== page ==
July 21, 2020
In our “Meet a Divorce Mediator” blog series, we interview MWI’s top divorce mediators to learn more about their work in the field and their experiences.
This week, Kajy Vicinelli tells us about her work as a licensed attorney and a divorce and family mediator with MWI in Boston.
After graduating with a JD from The University of Texas at Austin, Kajy worked as a staff attorney at Lawyers for Children in New York City. Working closely with social workers, she represented children and protected the rights of children placed into foster care through the Family Court system. Her cases included voluntary foster care placement, abuse, neglect, termination of parental rights, adoption, guardianship, custody, and visitation.
After moving to Massachusetts, Kajy changed her path slightly although still working as an advocate in the courts or in civil service. She studied mediation at the Harvard Negotiation Institute and with MWI. Since 2016, she has served as a mediator in Massachusetts District and Municipal Courts. She has mediated and co-mediated numerous cases involving divorce, family law, and a variety of consumer disputes.
We had the opportunity to ask Kajy some questions, and here is what she had to say…
What led you to become a mediator?
After working as a lawyer, I wanted a career that continued to hone in on my conflict resolution skills. Mediation interested me as a great option to resolve conflict.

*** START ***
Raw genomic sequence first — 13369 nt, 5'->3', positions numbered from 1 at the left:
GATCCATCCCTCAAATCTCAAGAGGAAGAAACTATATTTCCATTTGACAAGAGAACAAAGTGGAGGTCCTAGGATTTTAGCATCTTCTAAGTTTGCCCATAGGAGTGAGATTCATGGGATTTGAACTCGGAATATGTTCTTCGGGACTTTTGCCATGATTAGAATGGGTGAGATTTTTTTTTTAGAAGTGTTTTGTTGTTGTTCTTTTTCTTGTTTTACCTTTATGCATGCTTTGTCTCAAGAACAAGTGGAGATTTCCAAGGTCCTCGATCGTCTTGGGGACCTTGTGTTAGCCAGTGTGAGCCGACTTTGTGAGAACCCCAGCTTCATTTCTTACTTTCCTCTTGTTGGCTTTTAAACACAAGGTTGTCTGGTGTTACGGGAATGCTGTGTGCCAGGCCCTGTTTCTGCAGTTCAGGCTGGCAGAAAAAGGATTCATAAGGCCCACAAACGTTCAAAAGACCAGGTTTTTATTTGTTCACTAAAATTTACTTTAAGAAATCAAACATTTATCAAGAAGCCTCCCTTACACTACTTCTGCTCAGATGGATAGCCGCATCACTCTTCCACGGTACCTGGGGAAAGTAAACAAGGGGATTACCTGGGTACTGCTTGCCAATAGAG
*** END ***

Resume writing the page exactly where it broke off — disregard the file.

How would you describe your mediation style?
I fully believe in the facilitative mediation style that MWI practices. By simply guiding participants to meet their goals, they control the process and outcome. This helps parties to arrive at a decision that is best for them. I support this process by using empathy, attentively listening, and asking participants open ended questions.
What would you say are the benefits from divorce mediation (instead of litigation)?
There are several benefits that come from divorce mediation, including cost-effectiveness and encouragement of good communication. Since mediation generally results in a more efficient process it can be much less costly than litigation. In addition, mediation cultivates good communication between the parties through listening and cooperation. It can often help parties reach an amicable split and preserve a working relationship. Having an amicable or working relationship is especially helpful with children because strong co-parenting is very important.
How would you tell people to prepare for the mediation process?
I believe it is very important to go into mediation ready to listen. By having an openness to listening, participants are better able to reach solutions and compromises.
Are you offering online mediation currently?
Yes! Due to COVID-19, mediation services are currently taking place online via Zoom.